Stefano Domenicali, Ferrari team boss, took the opportunity in Madonna di Campiglio at the 2010 Wroom event to comment on Ferrari’s car launch, the possible regulation changes and former ambassador Michael Schumacher.
Speaking to the press, Domenicali said that Ferrari would launch their 2010 competitor on the 28th of January and that fans could follow the launch online at Ferrari.com.
â€œConsidering the problems we had in some of the last seasons it will be fundamental to start with the reliability, relying immediately on a good performance and continuing the carâ€™s development until the end of the season. Weâ€™ll present the car on 28 January in Maranello with a ceremony dedicated to the media and to our partners, while the fans can follow the presentation live on Ferrari.com. Unfortunately the new context regarding the rules foresees just four test sessions in February and at the moment itâ€™s impossible to determine where we are compared to the others. The team is working hard and thereâ€™s the will to get back to winning.â€
Reliability is always a key factor for any time but Domenicali seems focused on this issue given last years performance. To win race you must finish them but there is little doubt that the F2009 car lacked pace as well as any reliability concerns. In order to compete at the sharp end of the grid again, Ferrari will need both.
Discussing the regulations, it appears a meeting of the F1 Commission will be held on February 1 to discuss several initiatives. One of the initiatives is apparently the current scoring system and a potential change. As we discussed here, Domenicali could be looking for a point for pole position as well as adopting the newer points system recommendation that we discussed here.
Another potential change might be Ferrari’s request to allow for two or more pit stops to change tires instead of one. The reason behind it is explained as such:
“I donâ€™t think that more petrol on board will be dangerous, but it will be the different number of pit stops and the consequential congestion of the pit lane, which will make the difference.”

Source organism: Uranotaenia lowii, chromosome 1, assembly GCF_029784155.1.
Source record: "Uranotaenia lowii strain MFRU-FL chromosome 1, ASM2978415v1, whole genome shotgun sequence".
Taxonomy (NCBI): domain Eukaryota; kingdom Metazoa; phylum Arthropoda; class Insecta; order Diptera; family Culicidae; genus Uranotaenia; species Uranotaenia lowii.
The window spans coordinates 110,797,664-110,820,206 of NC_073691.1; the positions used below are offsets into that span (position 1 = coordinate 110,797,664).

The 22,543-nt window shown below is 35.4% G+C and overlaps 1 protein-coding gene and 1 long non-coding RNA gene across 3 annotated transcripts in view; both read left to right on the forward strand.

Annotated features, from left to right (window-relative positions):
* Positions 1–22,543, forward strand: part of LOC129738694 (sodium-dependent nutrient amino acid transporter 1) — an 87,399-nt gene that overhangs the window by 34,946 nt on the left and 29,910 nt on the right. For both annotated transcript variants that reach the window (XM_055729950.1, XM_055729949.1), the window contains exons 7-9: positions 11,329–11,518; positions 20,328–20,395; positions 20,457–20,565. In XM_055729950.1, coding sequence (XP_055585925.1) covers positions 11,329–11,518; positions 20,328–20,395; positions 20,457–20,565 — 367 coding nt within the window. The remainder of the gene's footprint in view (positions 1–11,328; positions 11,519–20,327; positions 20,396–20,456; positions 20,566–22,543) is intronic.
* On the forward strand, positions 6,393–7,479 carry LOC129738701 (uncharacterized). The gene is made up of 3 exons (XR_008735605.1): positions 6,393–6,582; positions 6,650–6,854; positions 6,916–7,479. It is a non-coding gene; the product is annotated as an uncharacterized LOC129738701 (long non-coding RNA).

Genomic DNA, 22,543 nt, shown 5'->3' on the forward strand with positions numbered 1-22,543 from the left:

Would this be a mandatory pit stop? Can congestion play a pivotal role is scuppering a teams race win if traffic gets in the way? NASCAR, to its credit, has done a yeoman’s job of inventing the mass pit stop and seems to manage 43 big, heavy cars in the pit lane at the same time but the track layout and pit configuration is a lot larger and more open.
Will a staggered pit stop routine be a reasonable choice to eliminate the congestion? What do you think will prevent any mishaps due to traffic? As we saw in 2009, Red Bull Racing had some difficulty releasing Mark Webber in to oncoming traffic and this could be compounded by the feverish nature of the human spirit to get out in front of a competitor knowing there is no refueling stop to make a strategic, timed pass for the position.
When asked about former Ferrari ace Michael Schumacher, Domencali said the very thing I was thinking:
“Naturally seeing him yesterday with the red helmet he wore when he was with us, it seems that also he has some difficulties drawing a line under the past.â€
So what do you think? Does the points system accommodate the new teams? Will a pole position point make the show stronger and which initiatives do you think, offered by FOTA, will make it to the show?